Public Transportation Pricing Schemes Can Cut Emissions

Governments are considering public transportation pricing schemes to help with the rising costs of energy and the burden of inflation. Germany tested the low-priced transit tickets that cost only €9 and also cut carbon emissions by 1.8 million tonnes.

Germany has been offering riders very low monthly ticket prices. This applies to all local trains, metros, trams, and buses for 3 months.

The pricing scheme is an effort to promote the use of public transport and ease the burden of high energy costs.

According to a public-transport organisation in Germany, VDV, the scheme was successful.

52+ million people have bought the €9 tickets, which reduced car use and cut carbon emissions by 1.8 million tonnes.

Oliver Wolff, VDV’s CEO said that:

“The 9-euro ticket not only relieved citizens financially but also had a clearly positive effect on the climate.”

Notable Impacts of Low-cost Public Transportation

The discounted ticket is a huge price reduction because monthly tickets for local transport in Berlin costs €107.

Among the new buyers of monthly tickets since June, more than half said the cheaper price was the key incentive for their decision.

The country’s national rail authority, Deutsche Bahn, reported that it has sold 26 million of the low-cost tickets alone. And over the summer months, they saw a 10% increase in public transport passengers.

As such, they called the 9-euro ticket experiment a total success.

The decision to subsidize the tickets comes as Germany continues to see high inflation, which hit around 8% last month.

Months before this scheme, the ridership was on a slight downward trend.

Alongside reductions in CO2 emissions, the pricing mechanism also improves air quality in metropolitan areas.

Researchers at the University of Potsdam noted that air pollution levels go down by up to 7% as a result of the low-cost ticket.

They said that their findings may have significant implications on policy and health. Their results show that subsidizing public transportation may be a viable way to lower air pollution, particularly in cities.

That can contribute to the UN’s sustainability goal of creating more resilient, safer, and healthier urban areas.

Sustainable Road Transport and Pricing

The results of the experiment reflect the World Economic Forum’s recent report on Sustainable Road Transport and Pricing.

The paper advocated for affordable public transport to boost “adoption and reduce the financial burden for current users.”

WEF’s report argued that road pricing systems should be designed to account for the economic, environmental, and societal impacts of public road transportation. Incorporating these impacts in individual choices means considering the following:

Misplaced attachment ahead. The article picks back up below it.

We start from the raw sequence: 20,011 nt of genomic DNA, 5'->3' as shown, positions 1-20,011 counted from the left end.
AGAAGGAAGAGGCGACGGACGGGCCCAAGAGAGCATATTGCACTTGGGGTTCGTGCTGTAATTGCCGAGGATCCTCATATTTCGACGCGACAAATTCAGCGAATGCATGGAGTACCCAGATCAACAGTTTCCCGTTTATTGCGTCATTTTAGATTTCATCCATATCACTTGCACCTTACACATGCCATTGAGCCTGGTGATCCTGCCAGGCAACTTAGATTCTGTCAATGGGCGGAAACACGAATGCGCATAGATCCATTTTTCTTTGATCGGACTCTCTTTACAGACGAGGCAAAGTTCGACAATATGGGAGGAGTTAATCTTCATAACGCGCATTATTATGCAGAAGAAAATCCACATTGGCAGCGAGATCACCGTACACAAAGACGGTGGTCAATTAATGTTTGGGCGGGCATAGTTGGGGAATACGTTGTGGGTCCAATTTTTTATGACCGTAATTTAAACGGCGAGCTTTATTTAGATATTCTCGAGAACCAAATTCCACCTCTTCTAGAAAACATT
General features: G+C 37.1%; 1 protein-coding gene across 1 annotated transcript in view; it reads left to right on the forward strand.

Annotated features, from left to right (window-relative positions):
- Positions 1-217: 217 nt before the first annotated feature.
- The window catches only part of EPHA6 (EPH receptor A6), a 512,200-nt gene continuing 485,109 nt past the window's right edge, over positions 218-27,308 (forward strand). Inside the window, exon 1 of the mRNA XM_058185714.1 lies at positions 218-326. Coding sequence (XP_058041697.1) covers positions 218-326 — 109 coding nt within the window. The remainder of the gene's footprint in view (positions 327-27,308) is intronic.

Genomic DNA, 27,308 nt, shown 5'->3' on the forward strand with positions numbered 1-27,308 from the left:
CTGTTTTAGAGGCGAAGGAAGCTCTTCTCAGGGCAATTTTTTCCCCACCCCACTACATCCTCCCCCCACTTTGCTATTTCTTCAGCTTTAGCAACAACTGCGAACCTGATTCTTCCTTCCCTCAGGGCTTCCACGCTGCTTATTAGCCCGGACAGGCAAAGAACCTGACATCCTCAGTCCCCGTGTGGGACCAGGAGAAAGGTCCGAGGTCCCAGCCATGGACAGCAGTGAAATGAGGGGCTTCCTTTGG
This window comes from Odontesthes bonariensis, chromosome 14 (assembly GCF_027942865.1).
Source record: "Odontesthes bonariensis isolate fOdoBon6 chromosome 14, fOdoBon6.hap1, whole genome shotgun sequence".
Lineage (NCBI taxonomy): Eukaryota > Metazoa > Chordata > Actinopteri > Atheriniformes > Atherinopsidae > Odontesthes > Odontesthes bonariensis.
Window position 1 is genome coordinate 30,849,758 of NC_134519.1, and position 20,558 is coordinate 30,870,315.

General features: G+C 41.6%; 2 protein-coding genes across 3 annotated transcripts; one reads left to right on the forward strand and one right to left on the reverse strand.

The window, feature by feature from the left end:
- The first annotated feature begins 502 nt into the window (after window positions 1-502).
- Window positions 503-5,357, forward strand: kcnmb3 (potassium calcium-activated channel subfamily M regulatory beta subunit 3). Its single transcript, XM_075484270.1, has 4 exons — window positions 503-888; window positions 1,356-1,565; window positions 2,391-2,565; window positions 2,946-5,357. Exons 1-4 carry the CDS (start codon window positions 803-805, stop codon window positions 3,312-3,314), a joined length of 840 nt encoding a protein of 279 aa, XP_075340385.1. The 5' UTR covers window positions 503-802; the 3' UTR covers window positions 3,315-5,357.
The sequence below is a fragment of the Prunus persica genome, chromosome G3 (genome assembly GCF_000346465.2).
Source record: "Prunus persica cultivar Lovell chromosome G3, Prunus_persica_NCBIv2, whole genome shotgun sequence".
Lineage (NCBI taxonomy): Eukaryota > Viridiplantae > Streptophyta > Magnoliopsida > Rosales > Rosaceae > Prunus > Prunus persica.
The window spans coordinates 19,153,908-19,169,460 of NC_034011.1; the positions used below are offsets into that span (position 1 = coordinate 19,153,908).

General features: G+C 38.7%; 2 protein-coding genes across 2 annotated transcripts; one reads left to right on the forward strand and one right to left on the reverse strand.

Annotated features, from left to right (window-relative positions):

In the U.S., emissions from transportation account for about 27% of the country’s total emissions, making it the largest contributor.

In the EU, transport footprint has jumped by 33% since 1990 while other sectors have cut down emissions.

As shown in the chart below, light-duty vehicles (passenger cars and vans) are the greatest contributor to EU transport GHG emissions.

The carbon footprint from heavy-duty vehicles (trucks and buses) is #2, followed by marine and aviation.

Transport remains a key challenge to achieving the EU’s climate targets. In fact, an analysis shows that transport alone can emit more than the bloc’s total share of the Paris Agreement’s 1.5°C carbon budget.

And that’s even under an ambitious decarbonization policy scenario.

As EU member states are looking for ways to curb transport emissions, the public transportation pricing scheme in Germany may offer one solution.

But this 9-euro ticket scheme expired at the end of August. Still, many advocates are pushing for an extension. Wolf remarked that:

“All responsible actors should therefore now decide quickly on the continuation and further development of such an offer… If we take the traffic turnaround and climate change seriously, then we have to act now.”

As noted by the EU lawmakers, 15% of the bloc’s total emissions come from road transport. And so cutting these emissions is vital if the region has to reach its climate goals.

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Salesforce Launches First-of-a-Kind Carbon Credit Marketplace

The first step to achieving net zero is to reduce carbon emissions. In response to this, Salesforce will launch a first-of-its-kind carbon credit solution called the Net Zero Marketplace.